The neighboring communities of Stewart, BC and Hyder, Alaska are nestled at the head of Portland Canal, a 90-mile-long ocean fjord which forms a natural boundary between Canada and Alaska.
Surrounded by steeply-sloped coastal mountains, the Stewart-Hyder area is one of immense natural beauty. The 38-mile road joining Stewart with Cassiar Highway 37 is one of the most spectacular in the north.
Gold, the magic word that lured men into the farthest reaches of our country, was again responsible for the initial development of Stewart. In 1898 a small band of miners and settlers were lured to the region. The promised Eldorado never materialized then, but in later years gold, silver, and copper became the mainstay of this beautiful little community.
In 1905, Stewart was named for its first postmaster and settler Robert M. Stewart.
By 1910, Stewart was a boom town with a population of 10,000. But dreams of building permanent port facilities at the terminus of a transcontinental railroad never materialized. With the war years and economic strife, Stewart-Hyder fell into economic doldrums, only to be briefly revived with the opening of the fabulously rich Premier gold and silver mine, which ultimately closed in 1950 when the price of metals fell.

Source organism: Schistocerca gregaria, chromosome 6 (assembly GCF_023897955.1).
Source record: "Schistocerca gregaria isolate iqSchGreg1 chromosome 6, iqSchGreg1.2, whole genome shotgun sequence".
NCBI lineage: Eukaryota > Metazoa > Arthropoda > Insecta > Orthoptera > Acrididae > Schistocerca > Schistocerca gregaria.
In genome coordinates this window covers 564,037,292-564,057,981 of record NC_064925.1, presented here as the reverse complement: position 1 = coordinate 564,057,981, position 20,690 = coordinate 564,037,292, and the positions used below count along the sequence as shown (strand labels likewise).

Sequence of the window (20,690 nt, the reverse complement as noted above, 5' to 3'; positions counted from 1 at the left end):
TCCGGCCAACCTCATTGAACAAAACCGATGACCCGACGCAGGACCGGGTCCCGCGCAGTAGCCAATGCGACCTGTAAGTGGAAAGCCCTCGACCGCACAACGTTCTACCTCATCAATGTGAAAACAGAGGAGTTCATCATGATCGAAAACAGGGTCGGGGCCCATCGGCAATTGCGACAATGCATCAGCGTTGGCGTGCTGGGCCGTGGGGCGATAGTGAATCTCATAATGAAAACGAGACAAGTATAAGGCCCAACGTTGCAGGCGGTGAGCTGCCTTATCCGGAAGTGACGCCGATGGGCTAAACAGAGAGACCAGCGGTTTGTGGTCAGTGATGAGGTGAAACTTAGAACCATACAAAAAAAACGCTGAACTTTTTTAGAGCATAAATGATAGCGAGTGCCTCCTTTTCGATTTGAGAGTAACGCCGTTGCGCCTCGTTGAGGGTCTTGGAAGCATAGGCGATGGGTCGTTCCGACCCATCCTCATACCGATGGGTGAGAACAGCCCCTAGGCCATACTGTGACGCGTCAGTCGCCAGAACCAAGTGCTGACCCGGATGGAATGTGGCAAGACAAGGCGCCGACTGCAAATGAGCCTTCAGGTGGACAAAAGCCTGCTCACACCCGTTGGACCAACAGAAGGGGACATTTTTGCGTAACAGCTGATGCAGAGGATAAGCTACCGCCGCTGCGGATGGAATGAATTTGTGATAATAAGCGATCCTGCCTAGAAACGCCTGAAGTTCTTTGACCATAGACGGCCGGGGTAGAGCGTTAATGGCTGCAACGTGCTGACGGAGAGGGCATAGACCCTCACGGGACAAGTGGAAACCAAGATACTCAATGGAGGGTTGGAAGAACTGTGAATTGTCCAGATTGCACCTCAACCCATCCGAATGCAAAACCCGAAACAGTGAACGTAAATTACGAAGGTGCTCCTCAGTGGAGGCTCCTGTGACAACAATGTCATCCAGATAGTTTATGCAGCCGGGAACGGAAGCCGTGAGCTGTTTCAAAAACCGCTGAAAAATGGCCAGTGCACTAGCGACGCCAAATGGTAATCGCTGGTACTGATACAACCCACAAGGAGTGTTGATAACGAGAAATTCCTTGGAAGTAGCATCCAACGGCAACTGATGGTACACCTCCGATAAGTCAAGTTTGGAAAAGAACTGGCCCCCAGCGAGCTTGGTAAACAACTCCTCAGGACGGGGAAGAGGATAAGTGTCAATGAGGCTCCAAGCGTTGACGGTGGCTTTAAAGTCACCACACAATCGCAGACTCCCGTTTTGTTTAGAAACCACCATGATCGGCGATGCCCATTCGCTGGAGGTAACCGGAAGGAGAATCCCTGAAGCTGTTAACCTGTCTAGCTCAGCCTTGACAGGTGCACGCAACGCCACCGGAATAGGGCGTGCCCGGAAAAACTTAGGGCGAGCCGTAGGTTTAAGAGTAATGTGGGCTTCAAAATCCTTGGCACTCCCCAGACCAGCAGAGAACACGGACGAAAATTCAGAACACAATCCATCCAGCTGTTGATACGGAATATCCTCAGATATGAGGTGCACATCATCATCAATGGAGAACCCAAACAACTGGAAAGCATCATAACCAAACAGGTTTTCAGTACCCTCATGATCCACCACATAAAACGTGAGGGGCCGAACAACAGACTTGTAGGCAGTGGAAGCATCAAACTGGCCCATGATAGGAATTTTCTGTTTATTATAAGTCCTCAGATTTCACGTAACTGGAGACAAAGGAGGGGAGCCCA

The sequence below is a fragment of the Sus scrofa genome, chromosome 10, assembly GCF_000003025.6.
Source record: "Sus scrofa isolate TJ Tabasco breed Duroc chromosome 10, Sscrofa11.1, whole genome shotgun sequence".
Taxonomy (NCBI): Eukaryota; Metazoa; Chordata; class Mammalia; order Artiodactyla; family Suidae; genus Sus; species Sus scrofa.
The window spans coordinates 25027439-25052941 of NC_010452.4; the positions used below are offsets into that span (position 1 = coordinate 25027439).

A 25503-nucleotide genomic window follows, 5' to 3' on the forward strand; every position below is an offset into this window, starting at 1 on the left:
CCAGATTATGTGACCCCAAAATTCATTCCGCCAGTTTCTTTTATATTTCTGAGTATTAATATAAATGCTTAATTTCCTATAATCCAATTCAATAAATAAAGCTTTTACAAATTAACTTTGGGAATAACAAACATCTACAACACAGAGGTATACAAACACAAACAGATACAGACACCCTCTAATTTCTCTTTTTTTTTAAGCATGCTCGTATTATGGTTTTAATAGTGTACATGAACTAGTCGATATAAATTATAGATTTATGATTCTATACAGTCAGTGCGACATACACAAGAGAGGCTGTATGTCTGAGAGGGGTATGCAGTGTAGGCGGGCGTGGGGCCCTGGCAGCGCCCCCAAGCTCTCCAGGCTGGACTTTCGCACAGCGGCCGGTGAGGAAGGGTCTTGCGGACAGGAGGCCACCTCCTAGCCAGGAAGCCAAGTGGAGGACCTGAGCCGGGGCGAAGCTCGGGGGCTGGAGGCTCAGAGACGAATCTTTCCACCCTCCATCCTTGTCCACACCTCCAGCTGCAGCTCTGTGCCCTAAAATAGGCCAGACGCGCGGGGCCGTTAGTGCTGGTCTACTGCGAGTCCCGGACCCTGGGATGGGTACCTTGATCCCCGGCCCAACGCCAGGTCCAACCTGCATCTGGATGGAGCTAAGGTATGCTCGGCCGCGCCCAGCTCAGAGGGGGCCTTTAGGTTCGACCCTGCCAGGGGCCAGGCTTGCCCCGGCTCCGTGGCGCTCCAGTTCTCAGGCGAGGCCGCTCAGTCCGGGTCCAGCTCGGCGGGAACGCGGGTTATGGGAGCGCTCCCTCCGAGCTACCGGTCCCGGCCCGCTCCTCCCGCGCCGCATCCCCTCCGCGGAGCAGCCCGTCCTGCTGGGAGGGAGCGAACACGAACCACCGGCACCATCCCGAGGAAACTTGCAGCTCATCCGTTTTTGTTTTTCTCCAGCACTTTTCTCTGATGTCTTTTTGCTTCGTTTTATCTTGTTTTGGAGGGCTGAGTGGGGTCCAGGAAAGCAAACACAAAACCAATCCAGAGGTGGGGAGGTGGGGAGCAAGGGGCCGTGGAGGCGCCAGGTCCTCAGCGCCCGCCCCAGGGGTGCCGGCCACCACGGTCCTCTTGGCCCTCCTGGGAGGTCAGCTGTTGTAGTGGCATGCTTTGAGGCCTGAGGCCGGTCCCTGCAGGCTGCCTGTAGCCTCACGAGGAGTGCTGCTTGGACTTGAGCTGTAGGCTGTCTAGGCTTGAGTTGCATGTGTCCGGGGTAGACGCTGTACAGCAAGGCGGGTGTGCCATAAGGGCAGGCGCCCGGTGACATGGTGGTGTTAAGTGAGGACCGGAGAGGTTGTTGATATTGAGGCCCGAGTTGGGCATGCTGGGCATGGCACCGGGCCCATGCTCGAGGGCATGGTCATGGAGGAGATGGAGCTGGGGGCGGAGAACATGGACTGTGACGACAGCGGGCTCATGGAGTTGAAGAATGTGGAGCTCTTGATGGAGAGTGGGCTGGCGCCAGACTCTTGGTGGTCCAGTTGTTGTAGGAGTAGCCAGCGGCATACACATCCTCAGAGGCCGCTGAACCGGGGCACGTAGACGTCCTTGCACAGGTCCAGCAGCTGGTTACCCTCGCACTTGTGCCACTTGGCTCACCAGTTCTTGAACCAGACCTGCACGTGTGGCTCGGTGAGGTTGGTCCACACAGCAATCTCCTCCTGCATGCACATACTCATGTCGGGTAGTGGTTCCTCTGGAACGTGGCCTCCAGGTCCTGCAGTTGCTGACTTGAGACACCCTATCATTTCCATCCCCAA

Then in the late 1950s, Granduc Mining Co. drove the world's largest one-end tunnel 11 miles to the Leduc Copper ore body. Completed in 1968 and closed in 1984.
Stewart is a community proud of its past and looking forward to an exciting future in mining and tourism.